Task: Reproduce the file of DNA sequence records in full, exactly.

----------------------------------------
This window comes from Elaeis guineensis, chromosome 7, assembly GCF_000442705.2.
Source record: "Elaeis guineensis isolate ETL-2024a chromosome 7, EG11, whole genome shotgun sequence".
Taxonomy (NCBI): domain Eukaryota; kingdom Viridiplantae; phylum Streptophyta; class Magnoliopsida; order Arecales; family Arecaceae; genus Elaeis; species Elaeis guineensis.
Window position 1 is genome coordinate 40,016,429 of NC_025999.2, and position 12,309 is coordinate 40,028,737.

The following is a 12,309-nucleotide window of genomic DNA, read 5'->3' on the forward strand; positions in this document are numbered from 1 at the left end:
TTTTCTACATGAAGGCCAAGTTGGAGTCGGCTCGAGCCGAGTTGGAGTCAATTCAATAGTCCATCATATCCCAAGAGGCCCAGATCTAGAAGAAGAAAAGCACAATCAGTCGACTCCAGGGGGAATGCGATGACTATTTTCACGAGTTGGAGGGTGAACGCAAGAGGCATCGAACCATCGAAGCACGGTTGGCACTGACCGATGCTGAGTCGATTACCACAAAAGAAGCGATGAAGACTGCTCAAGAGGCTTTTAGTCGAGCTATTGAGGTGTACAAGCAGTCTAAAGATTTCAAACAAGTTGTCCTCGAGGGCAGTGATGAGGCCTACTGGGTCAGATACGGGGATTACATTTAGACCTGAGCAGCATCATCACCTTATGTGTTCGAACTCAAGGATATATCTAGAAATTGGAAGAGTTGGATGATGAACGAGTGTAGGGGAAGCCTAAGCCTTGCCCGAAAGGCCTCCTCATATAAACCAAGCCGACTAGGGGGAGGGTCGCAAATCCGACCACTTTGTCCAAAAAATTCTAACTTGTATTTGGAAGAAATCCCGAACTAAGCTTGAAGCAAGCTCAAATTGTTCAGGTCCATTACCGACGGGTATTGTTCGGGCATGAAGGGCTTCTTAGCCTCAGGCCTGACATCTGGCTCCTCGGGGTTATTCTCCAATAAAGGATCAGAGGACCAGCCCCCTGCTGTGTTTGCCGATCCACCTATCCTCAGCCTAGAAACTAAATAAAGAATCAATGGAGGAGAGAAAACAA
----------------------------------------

This window comes from Elaeis guineensis, chromosome 7, assembly GCF_000442705.2.
Source record: "Elaeis guineensis isolate ETL-2024a chromosome 7, EG11, whole genome shotgun sequence".
Taxonomy (NCBI): domain Eukaryota; kingdom Viridiplantae; phylum Streptophyta; class Magnoliopsida; order Arecales; family Arecaceae; genus Elaeis; species Elaeis guineensis.
Window position 1 is genome coordinate 40,016,429 of NC_025999.2, and position 12,309 is coordinate 40,028,737.

The following is a 12,309-nucleotide window of genomic DNA, read 5'->3' on the forward strand; positions in this document are numbered from 1 at the left end:
TTTTCTACATGAAGGCCAAGTTGGAGTCGGCTCGAGCCGAGTTGGAGTCAATTCAATAGTCCATCATATCCCAAGAGGCCCAGATCTAGAAGAAGAAAAGCACAATCAGTCGACTCCAGGGGGAATGCGATGACTATTTTCACGAGTTGGAGGGTGAACGCAAGAGGCATCGAACCATCGAAGCACGGTTGGCACTGACCGATGCTGAGTCGATTACCACAAAAGAAGCGATGAAGACTGCTCAAGAGGCTTTTAGTCGAGCTATTGAGGTGTACAAGCAGTCTAAAGATTTCAAACAAGTTGTCCTCGAGGGCAGTGATGAGGCCTACTGGGTCAGATACGGGGATTACATTTAGACCTGAGCAGCATCATCACCTTATGTGTTCGAACTCAAGGATATATCTAGAAATTGGAAGAGTTGGATGATGAACGAGTGTAGGGGAAGCCTAAGCCTTGCCCGAAAGGCCTCCTCATATAAACCAAGCCGACTAGGGGGAGGGTCGCAAATCCGACCACTTTGTCCAAAAAATTCTAACTTGTATTTGGAAGAAATCCCGAACTAAGCTTGAAGCAAGCTCAAATTGTTCAGGTCCATTACCGACGGGTATTGTTCGGGCATGAAGGGCTTCTTAGCCTCAGGCCTGACATCTGGCTCCTCGGGGTTATTCTCCAATAAAGGATCAGAGGACCAGCCCCCTGCTGTGTTTGCCGATCCACCTATCCTCAGCCTAGAAACTAAATAAAGAATCAATGGAGGAGAGAAAACAA